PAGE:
Everybody’s Chattin + Music Break: Moulin Rouge’s YOUR SONG

EverybodysChattin

Happy Wednesday all! Boy I felt like I’ve worked five days already the way my life’s been going… SO. MUCH. TO. DO. I do enjoy all the Twin Cities Film Fest festivities though, I’ve talked to so many great filmmakers/talents, whether in person or via email, so hopefully y’all will stop by next week for the start of my TCFF 2015 coverage!

Well, I’m never too busy to do some community blogging post, hey that’s what makes the blogging world go around ūüėČ

So¬†about those links…

You might’ve read my thoughts on the latest Peter Pan adaptation, but hey, some people actually loved PAN, so check out Andrew‘s and Josh‘s take on it.

Meanwhile, I have yet to read a bad review of SICARIO and Mark is another blogger who loved it.

Since October is popular for horror fans, Chris posted mini reviews of a bunch of horror flicks.

My pal Cindy is hosting a discussion on the Shakespearean classic The Lion In Winter. I’m glad I got to see it in its entirety this past weekend.

On the TV front, Margaret reviewed the first episode of provocative series American Horror Story‘s fifth season and calls it a triumphant return. The Flash also just had a season premiere, its second, and Rodney has some fine praise for it.

Last but not least, Nostra reviewed another documentary on British street artist Banksy: Banksy Does New York. Boy this reminds me I still need to see Exit Through the Gift Shop!


Music Break/Scene Spotlight

I’ve been listening to Moulin Rouge!‘s soundtrack in my car lately. I used to listen to it constantly after I saw it more than a decade ago and I still loved it now. I was going to highlight Come What May but then I realize I had done that for a music break three years ago. There are SO MANY lovely scenes in this movie, but this is the first time I heard Ewan McGregor sing in the movie and I was immediately transfixed!

I love how romantic and whimsical this scene is, and Ewan has such an intoxicating earnestness whilst he’s singing it. The production design of Satine’s elephant room is so gorgeous and fun to look at. In fact, this whole sequence is perhaps my favorite romantic fantasy sequence ever put on screen. Moulin Rouge! shall remain my favorite Baz Luhrmann’s film, it never fails to put a smile on my face.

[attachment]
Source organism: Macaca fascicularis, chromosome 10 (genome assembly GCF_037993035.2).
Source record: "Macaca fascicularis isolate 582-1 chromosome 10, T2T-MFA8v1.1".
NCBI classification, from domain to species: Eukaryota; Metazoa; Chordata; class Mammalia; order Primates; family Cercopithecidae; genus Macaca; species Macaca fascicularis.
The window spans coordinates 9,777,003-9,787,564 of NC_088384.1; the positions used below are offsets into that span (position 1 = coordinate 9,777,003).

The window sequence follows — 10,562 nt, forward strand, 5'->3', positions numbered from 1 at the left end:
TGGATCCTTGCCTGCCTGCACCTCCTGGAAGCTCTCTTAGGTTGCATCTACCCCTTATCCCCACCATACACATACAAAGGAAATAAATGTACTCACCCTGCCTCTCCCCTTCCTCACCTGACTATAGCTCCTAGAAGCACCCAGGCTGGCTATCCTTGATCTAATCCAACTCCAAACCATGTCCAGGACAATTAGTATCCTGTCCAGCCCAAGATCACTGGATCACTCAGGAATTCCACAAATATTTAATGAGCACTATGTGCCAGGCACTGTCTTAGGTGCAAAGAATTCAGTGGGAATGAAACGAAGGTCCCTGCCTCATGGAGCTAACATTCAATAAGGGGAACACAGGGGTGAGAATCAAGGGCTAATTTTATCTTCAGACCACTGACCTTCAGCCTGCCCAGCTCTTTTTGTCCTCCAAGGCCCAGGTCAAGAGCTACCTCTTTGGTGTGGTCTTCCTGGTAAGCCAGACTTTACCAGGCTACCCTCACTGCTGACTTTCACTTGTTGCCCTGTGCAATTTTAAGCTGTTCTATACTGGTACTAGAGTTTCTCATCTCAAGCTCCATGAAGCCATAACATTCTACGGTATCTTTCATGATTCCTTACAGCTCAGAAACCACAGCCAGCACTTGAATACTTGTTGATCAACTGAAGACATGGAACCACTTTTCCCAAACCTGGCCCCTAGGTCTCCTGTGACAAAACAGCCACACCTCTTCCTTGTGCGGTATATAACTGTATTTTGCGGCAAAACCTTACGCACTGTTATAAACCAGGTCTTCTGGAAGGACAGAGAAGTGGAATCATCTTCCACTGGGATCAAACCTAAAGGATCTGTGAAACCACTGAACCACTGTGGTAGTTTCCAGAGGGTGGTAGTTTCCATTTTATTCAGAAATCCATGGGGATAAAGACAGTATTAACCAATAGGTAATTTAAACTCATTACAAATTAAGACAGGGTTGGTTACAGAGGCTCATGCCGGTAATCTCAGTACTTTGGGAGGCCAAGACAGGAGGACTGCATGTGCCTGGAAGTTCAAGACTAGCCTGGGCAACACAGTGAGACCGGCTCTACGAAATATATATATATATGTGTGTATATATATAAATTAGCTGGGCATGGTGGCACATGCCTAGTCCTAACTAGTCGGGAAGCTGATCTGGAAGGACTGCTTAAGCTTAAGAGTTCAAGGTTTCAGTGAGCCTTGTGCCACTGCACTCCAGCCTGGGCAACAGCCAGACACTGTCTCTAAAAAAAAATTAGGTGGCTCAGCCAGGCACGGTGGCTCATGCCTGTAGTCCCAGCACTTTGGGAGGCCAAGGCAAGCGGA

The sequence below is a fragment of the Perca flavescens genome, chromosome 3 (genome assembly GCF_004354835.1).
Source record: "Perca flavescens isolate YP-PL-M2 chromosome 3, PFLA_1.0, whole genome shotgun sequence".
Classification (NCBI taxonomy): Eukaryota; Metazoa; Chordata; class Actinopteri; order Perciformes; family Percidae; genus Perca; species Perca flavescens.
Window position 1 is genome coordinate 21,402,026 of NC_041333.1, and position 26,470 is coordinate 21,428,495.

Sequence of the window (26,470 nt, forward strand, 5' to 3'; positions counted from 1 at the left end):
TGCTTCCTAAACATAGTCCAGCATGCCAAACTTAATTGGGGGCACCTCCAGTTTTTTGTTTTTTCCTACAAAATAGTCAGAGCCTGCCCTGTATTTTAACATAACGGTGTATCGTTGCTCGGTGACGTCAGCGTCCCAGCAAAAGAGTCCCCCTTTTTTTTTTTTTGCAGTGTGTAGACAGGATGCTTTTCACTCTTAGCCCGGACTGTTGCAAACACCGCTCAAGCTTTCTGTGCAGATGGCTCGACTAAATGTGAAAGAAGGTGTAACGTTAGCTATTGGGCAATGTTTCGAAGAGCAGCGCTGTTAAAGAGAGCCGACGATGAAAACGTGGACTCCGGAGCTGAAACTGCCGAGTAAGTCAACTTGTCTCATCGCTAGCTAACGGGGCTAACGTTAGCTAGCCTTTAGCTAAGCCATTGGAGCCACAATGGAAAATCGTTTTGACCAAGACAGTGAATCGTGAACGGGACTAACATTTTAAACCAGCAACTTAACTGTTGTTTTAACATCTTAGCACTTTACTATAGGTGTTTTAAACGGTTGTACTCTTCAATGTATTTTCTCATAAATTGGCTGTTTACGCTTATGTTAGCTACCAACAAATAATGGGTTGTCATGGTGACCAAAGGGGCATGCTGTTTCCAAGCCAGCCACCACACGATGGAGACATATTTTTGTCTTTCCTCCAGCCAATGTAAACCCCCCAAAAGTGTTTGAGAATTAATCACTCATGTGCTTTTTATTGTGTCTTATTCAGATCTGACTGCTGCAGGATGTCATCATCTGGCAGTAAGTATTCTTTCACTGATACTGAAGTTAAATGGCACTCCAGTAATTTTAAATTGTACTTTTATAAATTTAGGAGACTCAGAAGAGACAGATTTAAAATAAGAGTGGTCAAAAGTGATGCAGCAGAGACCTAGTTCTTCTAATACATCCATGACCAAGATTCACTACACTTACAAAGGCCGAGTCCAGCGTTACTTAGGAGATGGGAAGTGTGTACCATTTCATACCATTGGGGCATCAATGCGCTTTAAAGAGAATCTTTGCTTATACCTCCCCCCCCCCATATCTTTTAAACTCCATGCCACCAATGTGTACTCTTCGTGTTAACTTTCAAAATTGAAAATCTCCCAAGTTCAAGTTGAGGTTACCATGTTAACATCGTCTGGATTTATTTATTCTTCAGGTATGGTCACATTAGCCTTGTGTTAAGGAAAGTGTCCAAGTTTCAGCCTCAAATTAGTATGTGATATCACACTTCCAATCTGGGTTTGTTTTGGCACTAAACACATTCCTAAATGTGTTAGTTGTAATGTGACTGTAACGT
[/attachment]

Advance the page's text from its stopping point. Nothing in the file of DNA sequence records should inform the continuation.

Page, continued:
Hope you enjoyed today’s music break!

FlixChatter Review: The Great Gatsby (2013)

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When I first heard about Baz Luhrmann‘s project to bring F. Scott Fitzgerald’s most famous novel to life, I have to admit I wasn’t too keen on the idea. Then I read that he was going to do the movie in 3D, which prompted an eye-rolling reaction and a shrug. I mean, what could we possibly gain from setting the story in friggin’ 3D?? Heh, as if his style wasn’t over the top enough. But I was willing to give Baz the benefit of the doubt, after all, I adore Moulin Rouge! and to some degree his version of Romeo + Juliet.¬† I feel that the anachronism and grandiose style worked for both films. Thus, going into this film, the question isn’t whether or not it’ll be style-over-substance, but how much of Baz’s signature style is going to get in the way of this classic story.

I have to preface this review with a confession that I have NOT read the book, so I can’t say whether this is a faithful adaptation or not. I downloaded the preview to my Kindle six months ago with the plan to read it before the movie is out, alas I haven’t got around to it. But many of you who had to read this in high school literature class know the gist:

Set during the roaring 20s, the story centers on the mysterious millionaire Jay Gatsby living in the fictional town of West Egg on prosperous Long Island. Just like the book, the story is told from the point of view of a Midwestern-born Yale grad Nick Carraway who rents a small house next door to Gatsby as he commutes to his job as a bond salesman in NYC.

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The film starts off stylishly of course, right from the very second the Art Deco frame you’ve seen on all the posters come on screen to reveal the green light at the end of Daisy Buchanan’s house just across from Gatsby’s mansion. For the first 20 min or so, we never see our protagonist, but Mr. Gatsby is featured prominently through Nick’s story to his therapist at the sanitarium that he’s checked himself into. This framing device made me, the audience, feel even more eager to meet Mr. Gatsby, especially to find out just what made Nick so enamored by this character and just what the heck happened that Summer of 1922.